Chicago Board, Chief Face Criticism Over $316-Million Deficit
The Chicago board of education and Superintendent Ted D. Kimbrough are coming under increasing fire for their failure to spell out how they will address a $315.8-million deficit in next year's budget, the largest ever faced by the school system.
The gap in the district's $2.3-billion budget stems largely from the 7 percent raises the city's interim school board granted last year to teachers and other employees, according to an analysis by the Chicago Panel on Public School Policy and Finance, which monitors the district's finances.
It was widely known at the time that the district could not afford the raises, but interim board members said they believed that increasing teachers' salaries was critical to the success of the city's nationally watched reform efforts.
Since Mr. Kimbrough announced the deficit on May 1, he and board members have faced a storm of criticism from Chicago politicians who say they are angry that no firm plans have been made in the 10 months since the teachers' contract was announced to confront the shortfall.
Last week, Mr. Kimbrough presented a plan to trim $9.5 million from the deficit by cutting 170 central-office administrative positions.
But his announcement did little to quell critics, who charge that the school system is making a mistake by counting on state legislators in Springfield to bail out the city schools.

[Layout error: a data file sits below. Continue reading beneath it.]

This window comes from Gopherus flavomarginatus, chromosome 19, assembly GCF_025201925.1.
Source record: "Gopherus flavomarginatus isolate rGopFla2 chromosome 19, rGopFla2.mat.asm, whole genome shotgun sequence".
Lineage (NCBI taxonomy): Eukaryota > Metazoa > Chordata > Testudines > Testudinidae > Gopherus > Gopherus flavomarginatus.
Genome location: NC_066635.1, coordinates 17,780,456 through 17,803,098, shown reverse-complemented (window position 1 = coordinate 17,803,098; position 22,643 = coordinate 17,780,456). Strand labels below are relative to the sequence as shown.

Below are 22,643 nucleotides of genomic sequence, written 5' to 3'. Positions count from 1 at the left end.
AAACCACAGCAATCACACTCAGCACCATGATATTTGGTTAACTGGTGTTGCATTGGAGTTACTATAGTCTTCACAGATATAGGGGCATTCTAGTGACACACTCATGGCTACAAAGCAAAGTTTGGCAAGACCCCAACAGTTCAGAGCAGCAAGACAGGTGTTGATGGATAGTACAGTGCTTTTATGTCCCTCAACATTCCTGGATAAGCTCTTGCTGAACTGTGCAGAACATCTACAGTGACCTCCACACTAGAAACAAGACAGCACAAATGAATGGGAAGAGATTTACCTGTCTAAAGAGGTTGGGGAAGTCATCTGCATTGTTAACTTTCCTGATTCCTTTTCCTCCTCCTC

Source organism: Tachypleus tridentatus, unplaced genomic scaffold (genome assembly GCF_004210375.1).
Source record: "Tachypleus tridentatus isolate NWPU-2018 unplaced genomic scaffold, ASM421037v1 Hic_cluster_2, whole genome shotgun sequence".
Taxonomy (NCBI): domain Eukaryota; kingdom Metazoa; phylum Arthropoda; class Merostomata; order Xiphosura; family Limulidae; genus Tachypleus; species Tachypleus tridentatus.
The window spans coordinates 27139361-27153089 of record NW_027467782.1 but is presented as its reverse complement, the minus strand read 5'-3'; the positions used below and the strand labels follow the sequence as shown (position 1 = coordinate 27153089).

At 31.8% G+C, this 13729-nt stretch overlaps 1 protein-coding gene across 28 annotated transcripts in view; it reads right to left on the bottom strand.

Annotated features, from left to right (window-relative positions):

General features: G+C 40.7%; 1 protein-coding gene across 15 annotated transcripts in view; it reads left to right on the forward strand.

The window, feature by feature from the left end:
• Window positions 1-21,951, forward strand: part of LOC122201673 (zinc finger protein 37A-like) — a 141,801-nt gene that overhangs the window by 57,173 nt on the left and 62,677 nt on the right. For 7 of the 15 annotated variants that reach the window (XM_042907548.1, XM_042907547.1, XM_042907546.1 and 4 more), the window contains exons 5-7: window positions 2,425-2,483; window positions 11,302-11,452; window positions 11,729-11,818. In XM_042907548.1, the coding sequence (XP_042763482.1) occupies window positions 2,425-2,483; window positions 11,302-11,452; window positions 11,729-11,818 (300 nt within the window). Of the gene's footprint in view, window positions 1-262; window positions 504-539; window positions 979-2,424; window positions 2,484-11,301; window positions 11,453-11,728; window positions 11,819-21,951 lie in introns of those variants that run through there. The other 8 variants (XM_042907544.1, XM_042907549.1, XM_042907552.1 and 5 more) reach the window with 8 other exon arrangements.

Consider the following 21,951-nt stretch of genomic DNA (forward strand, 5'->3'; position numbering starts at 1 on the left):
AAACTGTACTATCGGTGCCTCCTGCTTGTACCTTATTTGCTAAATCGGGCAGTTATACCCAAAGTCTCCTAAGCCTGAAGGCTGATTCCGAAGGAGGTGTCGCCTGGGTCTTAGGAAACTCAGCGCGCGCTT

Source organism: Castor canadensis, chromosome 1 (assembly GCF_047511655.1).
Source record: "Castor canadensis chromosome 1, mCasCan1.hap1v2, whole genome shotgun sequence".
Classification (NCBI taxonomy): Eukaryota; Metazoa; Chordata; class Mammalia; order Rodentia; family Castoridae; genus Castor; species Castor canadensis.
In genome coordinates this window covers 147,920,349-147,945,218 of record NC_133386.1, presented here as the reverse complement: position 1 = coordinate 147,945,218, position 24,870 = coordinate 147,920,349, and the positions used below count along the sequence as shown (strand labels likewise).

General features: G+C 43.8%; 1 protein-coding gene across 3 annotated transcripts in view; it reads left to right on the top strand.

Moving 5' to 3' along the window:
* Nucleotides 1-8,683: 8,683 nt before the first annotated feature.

"He'll probably announce $3 million more next week, and in that way, three or four years from now, we'll be all set," said Alderman Patrick O'Connor, chairman of the Chicago City Council's education committee. "Unfortunately, school doors open in September, and Chicago can't open with a deficit budget."
Plea for More Aid
Mr. O'Connor said the slow pace at which cuts are being announced will make it difficult for the school system to rally the support in Chicago and the state legislature for what he called "a political solution" to the budget crisis.
"All the key players who could help them are in a position right now where they do not believe they are worth helping," Mr. O'Connor said. "That's a real dilemma."
Nora E. Moreno, a spokesman for Mr. Kimbrough, said that the system has been taking steps all year to cut expenses, but that it is not receiving enough money to pay for all the programs it must provide.
"One of the things that's clear is that, with all the state and federal mandated programs we're bound to do--a lot without getting financed--for those things, we're saying they have to help us find the money," Ms. Moreno said.
When Mr. Kimbrough announced the budget gap, he said he would seek to reduce the shortfall by cutting positions at the central and district offices, deferring school maintenance, eliminating extracurricular activities, and closing between 20 and 30 schools.
He also mentioned that it might be necessary to reopen the board's contracts with employees and reduce the number of instructional time from the required 181 days.
"Unless we can obtain more money," Mr. Kimbrough said at the time, "these cuts will have to be made."
The Chicago Teachers Union and Mr. Kimbrough have pointed out that state contributions to the Chicago public schools have fallen from 53 percent in 1982 to 40 percent this year.
Mr. O'Connor said that he regarded many of the superintendent's proposed cuts as "doomsday" measures and that Mr. Kimbrough's appeal for more state funding was unrealistic, given Gov. Jim Edgar's well-known opposition to tax increases.